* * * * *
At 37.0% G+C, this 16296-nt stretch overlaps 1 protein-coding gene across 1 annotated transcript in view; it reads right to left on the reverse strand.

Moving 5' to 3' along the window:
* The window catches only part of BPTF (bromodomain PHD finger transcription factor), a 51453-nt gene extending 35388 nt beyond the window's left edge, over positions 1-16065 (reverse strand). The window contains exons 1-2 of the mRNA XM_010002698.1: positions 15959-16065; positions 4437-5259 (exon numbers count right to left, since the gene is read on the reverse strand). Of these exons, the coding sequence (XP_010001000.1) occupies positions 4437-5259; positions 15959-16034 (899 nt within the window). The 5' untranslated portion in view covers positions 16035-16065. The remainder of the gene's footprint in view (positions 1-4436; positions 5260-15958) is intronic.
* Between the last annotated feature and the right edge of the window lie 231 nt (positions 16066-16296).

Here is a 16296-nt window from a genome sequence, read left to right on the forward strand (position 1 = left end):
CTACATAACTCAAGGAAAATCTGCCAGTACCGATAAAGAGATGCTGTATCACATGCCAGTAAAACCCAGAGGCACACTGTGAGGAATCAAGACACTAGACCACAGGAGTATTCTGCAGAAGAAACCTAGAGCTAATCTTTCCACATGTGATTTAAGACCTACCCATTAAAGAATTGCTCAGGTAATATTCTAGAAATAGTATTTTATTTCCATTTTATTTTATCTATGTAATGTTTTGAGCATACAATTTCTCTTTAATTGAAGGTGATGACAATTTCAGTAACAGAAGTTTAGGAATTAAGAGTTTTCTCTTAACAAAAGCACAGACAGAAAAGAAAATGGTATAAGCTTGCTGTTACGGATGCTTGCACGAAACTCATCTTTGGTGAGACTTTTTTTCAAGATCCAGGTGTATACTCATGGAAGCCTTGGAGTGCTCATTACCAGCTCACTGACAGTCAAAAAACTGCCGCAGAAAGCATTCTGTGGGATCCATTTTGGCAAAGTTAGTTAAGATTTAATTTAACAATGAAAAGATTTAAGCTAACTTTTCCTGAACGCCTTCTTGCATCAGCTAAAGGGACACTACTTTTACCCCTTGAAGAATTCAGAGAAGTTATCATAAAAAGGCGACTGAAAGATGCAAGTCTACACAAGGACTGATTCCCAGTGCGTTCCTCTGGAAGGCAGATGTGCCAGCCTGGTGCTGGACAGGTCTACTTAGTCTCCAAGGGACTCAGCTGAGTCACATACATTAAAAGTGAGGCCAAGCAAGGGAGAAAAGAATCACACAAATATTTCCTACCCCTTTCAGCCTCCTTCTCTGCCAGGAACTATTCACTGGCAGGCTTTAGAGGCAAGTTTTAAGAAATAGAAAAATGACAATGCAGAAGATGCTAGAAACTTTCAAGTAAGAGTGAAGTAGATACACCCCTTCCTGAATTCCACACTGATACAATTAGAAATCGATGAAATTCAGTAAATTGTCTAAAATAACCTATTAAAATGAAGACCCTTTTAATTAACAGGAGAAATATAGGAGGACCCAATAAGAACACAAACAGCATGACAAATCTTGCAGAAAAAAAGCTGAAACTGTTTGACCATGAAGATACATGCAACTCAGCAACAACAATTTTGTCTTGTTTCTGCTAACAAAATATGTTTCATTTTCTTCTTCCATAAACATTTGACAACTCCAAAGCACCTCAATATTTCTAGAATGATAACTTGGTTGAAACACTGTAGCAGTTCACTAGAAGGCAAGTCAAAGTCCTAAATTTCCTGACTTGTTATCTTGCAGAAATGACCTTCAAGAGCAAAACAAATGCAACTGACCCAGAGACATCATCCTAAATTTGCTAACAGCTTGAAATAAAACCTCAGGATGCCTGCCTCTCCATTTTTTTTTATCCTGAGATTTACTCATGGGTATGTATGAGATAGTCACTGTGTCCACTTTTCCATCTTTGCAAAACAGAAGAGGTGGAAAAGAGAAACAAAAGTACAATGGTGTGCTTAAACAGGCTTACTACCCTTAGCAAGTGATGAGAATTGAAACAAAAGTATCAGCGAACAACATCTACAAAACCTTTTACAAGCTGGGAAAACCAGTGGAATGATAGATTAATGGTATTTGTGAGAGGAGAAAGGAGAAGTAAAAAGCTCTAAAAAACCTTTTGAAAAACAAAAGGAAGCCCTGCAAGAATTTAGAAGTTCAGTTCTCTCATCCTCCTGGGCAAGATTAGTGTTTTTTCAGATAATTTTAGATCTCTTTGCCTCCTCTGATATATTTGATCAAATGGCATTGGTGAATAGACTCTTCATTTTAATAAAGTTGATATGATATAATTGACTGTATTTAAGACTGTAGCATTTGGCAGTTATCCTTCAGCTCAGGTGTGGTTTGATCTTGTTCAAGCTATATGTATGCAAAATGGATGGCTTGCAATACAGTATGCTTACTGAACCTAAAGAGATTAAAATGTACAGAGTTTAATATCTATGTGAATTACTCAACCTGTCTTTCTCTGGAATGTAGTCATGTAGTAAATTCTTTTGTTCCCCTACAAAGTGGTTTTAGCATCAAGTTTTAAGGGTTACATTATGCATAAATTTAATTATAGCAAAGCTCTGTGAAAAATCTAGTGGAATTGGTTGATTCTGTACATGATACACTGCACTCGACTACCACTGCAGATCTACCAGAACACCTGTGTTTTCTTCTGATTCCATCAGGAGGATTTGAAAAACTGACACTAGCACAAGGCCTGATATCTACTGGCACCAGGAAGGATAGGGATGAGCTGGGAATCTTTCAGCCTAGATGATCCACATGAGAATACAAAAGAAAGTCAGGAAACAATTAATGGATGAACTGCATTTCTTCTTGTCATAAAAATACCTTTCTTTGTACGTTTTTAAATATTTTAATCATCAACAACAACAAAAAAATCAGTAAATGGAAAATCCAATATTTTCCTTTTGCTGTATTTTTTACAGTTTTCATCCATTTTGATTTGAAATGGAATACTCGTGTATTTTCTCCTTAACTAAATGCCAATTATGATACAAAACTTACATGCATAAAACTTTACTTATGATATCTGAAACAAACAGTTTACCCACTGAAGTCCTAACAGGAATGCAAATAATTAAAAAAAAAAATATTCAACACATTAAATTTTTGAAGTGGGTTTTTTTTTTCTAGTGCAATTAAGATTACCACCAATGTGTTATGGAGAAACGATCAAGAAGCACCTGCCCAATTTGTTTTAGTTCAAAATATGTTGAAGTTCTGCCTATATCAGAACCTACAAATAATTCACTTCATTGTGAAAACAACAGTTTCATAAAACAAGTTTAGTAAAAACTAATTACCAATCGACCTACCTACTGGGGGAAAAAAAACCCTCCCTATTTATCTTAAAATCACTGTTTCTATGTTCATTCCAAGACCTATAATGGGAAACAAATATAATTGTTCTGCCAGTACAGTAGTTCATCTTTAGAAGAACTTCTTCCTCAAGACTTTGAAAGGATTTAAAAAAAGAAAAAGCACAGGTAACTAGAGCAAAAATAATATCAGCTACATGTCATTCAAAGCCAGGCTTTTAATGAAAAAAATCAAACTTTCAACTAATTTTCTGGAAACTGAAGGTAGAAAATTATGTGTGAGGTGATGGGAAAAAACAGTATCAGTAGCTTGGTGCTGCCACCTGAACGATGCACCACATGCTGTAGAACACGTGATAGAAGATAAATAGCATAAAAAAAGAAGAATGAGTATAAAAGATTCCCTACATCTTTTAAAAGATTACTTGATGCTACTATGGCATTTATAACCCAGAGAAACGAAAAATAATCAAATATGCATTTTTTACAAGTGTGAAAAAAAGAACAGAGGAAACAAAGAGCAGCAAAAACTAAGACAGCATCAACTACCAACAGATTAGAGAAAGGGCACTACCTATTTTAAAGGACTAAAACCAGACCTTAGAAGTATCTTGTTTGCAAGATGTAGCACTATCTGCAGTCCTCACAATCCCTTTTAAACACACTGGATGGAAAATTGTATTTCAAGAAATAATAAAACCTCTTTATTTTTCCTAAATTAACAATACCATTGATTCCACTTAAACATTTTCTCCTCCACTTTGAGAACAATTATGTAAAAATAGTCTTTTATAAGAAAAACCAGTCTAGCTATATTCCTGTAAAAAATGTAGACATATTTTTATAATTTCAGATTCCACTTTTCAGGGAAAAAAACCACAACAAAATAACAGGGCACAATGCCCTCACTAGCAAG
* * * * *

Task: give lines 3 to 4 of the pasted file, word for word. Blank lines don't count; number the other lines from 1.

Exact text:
* The window catches only part of BPTF (bromodomain PHD finger transcription factor), a 51453-nt gene extending 35388 nt beyond the window's left edge, over positions 1-16065 (reverse strand). The window contains exons 1-2 of the mRNA XM_010002698.1: positions 15959-16065; positions 4437-5259 (exon numbers count right to left, since the gene is read on the reverse strand). Of these exons, the coding sequence (XP_010001000.1) occupies positions 4437-5259; positions 15959-16034 (899 nt within the window). The 5' untranslated portion in view covers positions 16035-16065. The remainder of the gene's footprint in view (positions 1-4436; positions 5260-15958) is intronic.
* Between the last annotated feature and the right edge of the window lie 231 nt (positions 16066-16296).